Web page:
Julianna Smoot brings an insider's perspective to Obama's inner circle

Julianna Smoot, left, is replacing Desiree Rogers as White House social secretary.
Julianna Smoot, left, is replacing Desiree Rogers as White House social secretary. (The Washington Post )
By Anne Kornblut and Krissah Thompson
Washington Post Staff Writers
Wednesday, March 3, 2010

With the departure of Desirée Rogers as White House social secretary comes further proof of President Obama's favorite maxim these days: Change is difficult.

A successful Chicago businesswoman, Rogers, 50, brought with her a stylish flair and fresh perspective that embodied the confident Obama chic -- and promised to inject a dose of outsider cool to the staid Washington social scene. She threw open the gates to the "People's House," with a couple of thousand trick-or-treaters at Halloween and eclectic, arty parties on weeknights.

But being an outsider also helped undo Rogers, whose runway outfits and magazine shoots -- and an I-make-my-own-rules attitude -- drew criticism from political circles and within corners of the administration. Her lack of familiarity with the ways of Washington culminated in the state dinner disaster in November, when husband-and-wife poseurs crashed the party and dominated headlines for weeks.

Now, in replacing Rogers, the White House has tapped a savvy insider with a track record of managing political egos and staging huge political events. By naming Julianna Smoot, who has raised hundreds of millions of dollars for Democratic candidates and presided over the Obama campaign's nearly half-billion-dollar haul, the administration has placed a person highly skilled in "donor maintenance" at the center of running the White House social operation. Smoot, who has been working as chief of staff of U.S. Trade Representative Ron Kirk, becomes the gatekeeper for the guest lists for any number of exclusive events with the president and first lady.

Senior White House officials maintain that there will be a seamless transition from Rogers to Smoot, with the style for both being dictated by the Obamas themselves. "Desirée laid a very firm foundation for how we can reach out in unconventional ways, and I think Julianna will continue in that tradition," senior adviser Valerie Jarrett said.

But some of those who admired Rogers as a trailblazer said they were sorry to see the first African American social secretary also become the first high-level departure from Obama's senior staff.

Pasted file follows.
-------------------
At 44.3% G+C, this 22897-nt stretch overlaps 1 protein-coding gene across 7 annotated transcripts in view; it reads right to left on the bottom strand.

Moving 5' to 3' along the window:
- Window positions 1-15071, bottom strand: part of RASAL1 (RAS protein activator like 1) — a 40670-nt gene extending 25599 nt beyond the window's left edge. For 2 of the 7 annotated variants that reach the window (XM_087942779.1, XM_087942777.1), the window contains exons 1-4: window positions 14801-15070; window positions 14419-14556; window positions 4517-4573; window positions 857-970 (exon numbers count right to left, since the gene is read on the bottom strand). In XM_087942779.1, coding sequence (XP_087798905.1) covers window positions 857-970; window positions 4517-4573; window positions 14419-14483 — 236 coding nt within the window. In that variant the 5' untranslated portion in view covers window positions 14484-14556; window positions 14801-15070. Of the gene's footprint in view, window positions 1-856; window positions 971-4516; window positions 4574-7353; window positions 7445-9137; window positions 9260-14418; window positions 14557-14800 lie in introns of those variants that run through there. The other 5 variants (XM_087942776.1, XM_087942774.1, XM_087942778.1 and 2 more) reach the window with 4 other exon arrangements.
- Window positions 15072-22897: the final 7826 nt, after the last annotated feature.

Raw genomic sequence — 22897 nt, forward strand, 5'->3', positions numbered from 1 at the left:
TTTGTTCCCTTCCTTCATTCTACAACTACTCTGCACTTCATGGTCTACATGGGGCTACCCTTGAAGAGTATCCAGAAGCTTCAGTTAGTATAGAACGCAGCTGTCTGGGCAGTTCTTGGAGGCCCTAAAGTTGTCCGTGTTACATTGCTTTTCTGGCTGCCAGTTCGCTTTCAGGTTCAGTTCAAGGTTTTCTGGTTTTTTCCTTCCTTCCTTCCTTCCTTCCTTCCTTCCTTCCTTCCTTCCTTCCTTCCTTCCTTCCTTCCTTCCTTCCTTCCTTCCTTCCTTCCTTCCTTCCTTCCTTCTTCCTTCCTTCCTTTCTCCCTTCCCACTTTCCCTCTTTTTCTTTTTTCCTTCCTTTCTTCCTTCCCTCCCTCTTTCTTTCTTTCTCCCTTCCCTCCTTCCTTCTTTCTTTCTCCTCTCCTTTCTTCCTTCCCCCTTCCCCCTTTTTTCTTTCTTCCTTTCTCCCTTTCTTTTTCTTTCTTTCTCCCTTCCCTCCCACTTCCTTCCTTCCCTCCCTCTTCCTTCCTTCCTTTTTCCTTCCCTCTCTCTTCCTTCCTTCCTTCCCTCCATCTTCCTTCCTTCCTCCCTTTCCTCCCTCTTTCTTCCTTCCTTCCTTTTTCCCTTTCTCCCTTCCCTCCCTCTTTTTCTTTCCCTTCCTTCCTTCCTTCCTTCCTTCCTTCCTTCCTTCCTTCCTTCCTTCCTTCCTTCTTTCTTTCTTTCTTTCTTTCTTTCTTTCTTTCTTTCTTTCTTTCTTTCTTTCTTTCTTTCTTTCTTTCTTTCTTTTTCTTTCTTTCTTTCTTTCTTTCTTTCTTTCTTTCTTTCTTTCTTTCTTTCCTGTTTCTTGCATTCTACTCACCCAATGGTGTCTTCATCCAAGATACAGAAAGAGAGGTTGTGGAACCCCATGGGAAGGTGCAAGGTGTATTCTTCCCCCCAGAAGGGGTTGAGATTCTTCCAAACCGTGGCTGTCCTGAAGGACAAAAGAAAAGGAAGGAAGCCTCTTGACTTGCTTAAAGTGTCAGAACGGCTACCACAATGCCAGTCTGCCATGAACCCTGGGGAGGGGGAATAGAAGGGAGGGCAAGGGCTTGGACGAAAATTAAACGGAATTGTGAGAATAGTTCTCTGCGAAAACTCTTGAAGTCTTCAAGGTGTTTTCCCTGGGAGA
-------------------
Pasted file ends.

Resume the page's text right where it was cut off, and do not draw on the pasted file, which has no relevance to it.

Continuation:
Perhaps the most obvious superficial difference between the outgoing and incoming social secretaries is one of culture and style: Where Rogers was high-profile and glamorous, Smoot is low-key and a more conventional political operative. A 2007 Washington Post profile described her as having "a blend of Southern charm and brash straight talk." And where Rogers appreciated the power of the limelight, Smoot has a better understanding of the no-drama Obama ethos, several Democratic officials said.

"She has no problem dealing with quote-unquote important people, but she doesn't put herself up on a pedestal," Democratic strategist Steve Hildebrand said of Smoot. "She doesn't see herself as a member of the social elite, and she certainly shies away from press." When Rogers wore a Comme des Garçons gown to the state dinner for the Indian prime minister, she garnered as much attention from the media as Michelle Obama did, which was noted with some displeasure inside the White House.

Those who admired Rogers's comportment said she had been unfairly tarnished for trying to bend the calcified if unofficial rules of Washington's social mores. Alexia Hudson, a university librarian who founded the blog the Black Socialite, has collected Rogers's write-ups in Ebony and Jet magazines, and the buzz around the African American society circuit for years, and offered a cultural critique. She said Rogers had been caught in the trap of blessings and curses that come with being an outsider in a high-profile role.

When Rogers was first tapped as social secretary, magazines raced to profile her, asking if she could "make Washington fun again." But when she erred, forgiveness was in short supply, Hudson said, adding that the calls for Rogers's departure seemed to be driven by something more than the security breach that happened on her watch.

"It happens to firsts. You will be invited in with a lot of fanfare, and somewhere along the line something happens, and you may or may not be aware that there was a cultural misstep that you made," Hudson said. "This is what the manual says, and this is what the job description says, but there are unwritten rules."

Some of the rules are more explicit than others. "A social secretary's job is to help the first family put their own social mark on the White House," Sheila Tate, Nancy Reagan's former press secretary, told Daily Beast columnist Sandra McElwaine. "If it becomes about them," the social secretary and his or her staffers, "then there's a problem."

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